To gear up for what is now officially the holiday shopping season, we’re highlighting titles on the blog this week that we and independent booksellers across the country are particularly fond of (and there are quite a few selections, compiled neatly in this brilliant list, if you’d like to take a look.) Sharing our love of these titles is the best way we know how to say Thanks for Shopping Indie this holiday season, and all year long.
We had a lot of fun hosting Rebecca Stead while on tour for Liar & Spy (she made the trip with David Levithan, another one of our favorite authors.) Stead’s previousnovel for Middle Grade readers, When You Reach Me, was honored with a Newbery Medal. Liar & Spy tells the story of George, a seventh grader who moves into a Brooklyn apartment building and is recruited by a twelve year old in the building to help him spy on Mr. X, who lives in an apartment upstairs. What is a lie? What is a game? Stead captures the turbulent experience of being a pre-teen.
Liar & Spy can already be found on many Best-Of lists, including School Library Journal Best of Children’s Books 2012, Publishers Weekly Best of Children’s Books 2012, and Kirkus Reviews Best of Children’s Books 2012. Bookselling This Week caught up with her recently and has a great Q&A we really enjoyed. The full conversation is available on their website. Here’s an excerpt:
BTW: One of the first things that struck me about Liar & Spy was the uniqueness of the characters’ names! How did you arrive at them, and what is the significance of having characters that, as a function of your narrative, name themselves?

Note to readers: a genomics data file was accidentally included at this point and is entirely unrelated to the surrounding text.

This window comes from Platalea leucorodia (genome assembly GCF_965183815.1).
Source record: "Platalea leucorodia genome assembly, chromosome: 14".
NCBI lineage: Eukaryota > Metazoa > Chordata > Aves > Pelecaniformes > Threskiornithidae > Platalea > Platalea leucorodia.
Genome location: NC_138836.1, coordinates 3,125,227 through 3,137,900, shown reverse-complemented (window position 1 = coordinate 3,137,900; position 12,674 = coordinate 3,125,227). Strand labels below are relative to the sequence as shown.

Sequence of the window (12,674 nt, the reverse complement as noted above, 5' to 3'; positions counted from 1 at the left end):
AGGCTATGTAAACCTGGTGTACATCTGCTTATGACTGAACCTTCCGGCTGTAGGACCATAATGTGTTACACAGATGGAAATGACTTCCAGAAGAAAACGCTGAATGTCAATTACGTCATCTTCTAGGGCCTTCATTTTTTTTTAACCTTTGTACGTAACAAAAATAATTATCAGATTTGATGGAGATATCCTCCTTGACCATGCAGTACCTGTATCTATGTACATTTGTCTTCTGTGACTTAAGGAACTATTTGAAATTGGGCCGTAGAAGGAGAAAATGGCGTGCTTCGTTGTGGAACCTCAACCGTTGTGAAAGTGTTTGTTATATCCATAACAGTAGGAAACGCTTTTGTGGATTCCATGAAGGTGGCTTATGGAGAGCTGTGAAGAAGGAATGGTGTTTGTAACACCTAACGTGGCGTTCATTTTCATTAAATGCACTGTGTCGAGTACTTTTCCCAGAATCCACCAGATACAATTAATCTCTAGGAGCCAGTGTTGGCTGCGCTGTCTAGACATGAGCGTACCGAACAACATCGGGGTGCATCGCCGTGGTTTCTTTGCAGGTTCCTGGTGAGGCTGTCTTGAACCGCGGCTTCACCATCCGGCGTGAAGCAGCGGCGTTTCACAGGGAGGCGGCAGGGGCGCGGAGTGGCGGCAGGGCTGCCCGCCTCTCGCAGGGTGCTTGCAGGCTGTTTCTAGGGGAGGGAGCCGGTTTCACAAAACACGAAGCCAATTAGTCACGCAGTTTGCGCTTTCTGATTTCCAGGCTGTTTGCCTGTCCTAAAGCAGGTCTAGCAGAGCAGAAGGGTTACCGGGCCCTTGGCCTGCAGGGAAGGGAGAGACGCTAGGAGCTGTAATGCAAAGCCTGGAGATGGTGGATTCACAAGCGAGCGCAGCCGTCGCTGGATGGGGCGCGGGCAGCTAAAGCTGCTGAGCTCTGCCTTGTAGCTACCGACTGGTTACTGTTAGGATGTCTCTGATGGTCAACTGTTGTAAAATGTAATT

REBECCA STEAD: Strangely, I didn’t do any of that by design. As I remember it, the names came first, and the story developed later. I mostly don’t know my story when I start out. (Where did the names come from in the first place, you ask? I don’t know that either.)
BTW: If you had been raised by “really smart bohemians” like Safer’s parents, what name do you think you would have chosen for yourself?
RS: Well, it would have been my parents’ interpretation of who I was as a very young kid. Maybe they would have called me “Cheerio.” Not because I was cheerful, but because I liked cereal. And still do.
BTW: During the course of the book, it seems that Georges and Safer take turns being the liar and being the spy. Was this intentional? What was the process of building this type of complexity into your characters like?
RS: It was intentional after a while. My first draft is about generating material, and every other draft is about crafting it: developing whatever seems to be working well, cutting away what has died, and discovering what connects the different threads of the story. Deceit, games, rules, lies — these ideas came up in several places, and once I saw that, I tried to create layers, or echoes. That’s usually the best part of writing for me.
BTW: Middle school can be a turbulent time for kids, and you really capture this intensity in Liar & Spy. How do you approach writing for this age group? What are some of the specific challenges and rewards of writing for tweens?
RS: Writing for pre-teens is, in a word, fantastic. Kids at this age are ready to wrap their minds around huge questions, and they’re open to all kinds of ideas. The scope of what they’re wrestling with is pretty impressive — lots of small stuff, lots of big stuff, lots of shifts in perspective. I think I’m pretty well suited to writing for these kids because I have strong memories from that time of life, and of what books meant to me then.
Thanks for Shopping Indie! For more picks from BookPeople and independent booksellers across the country, visit our website.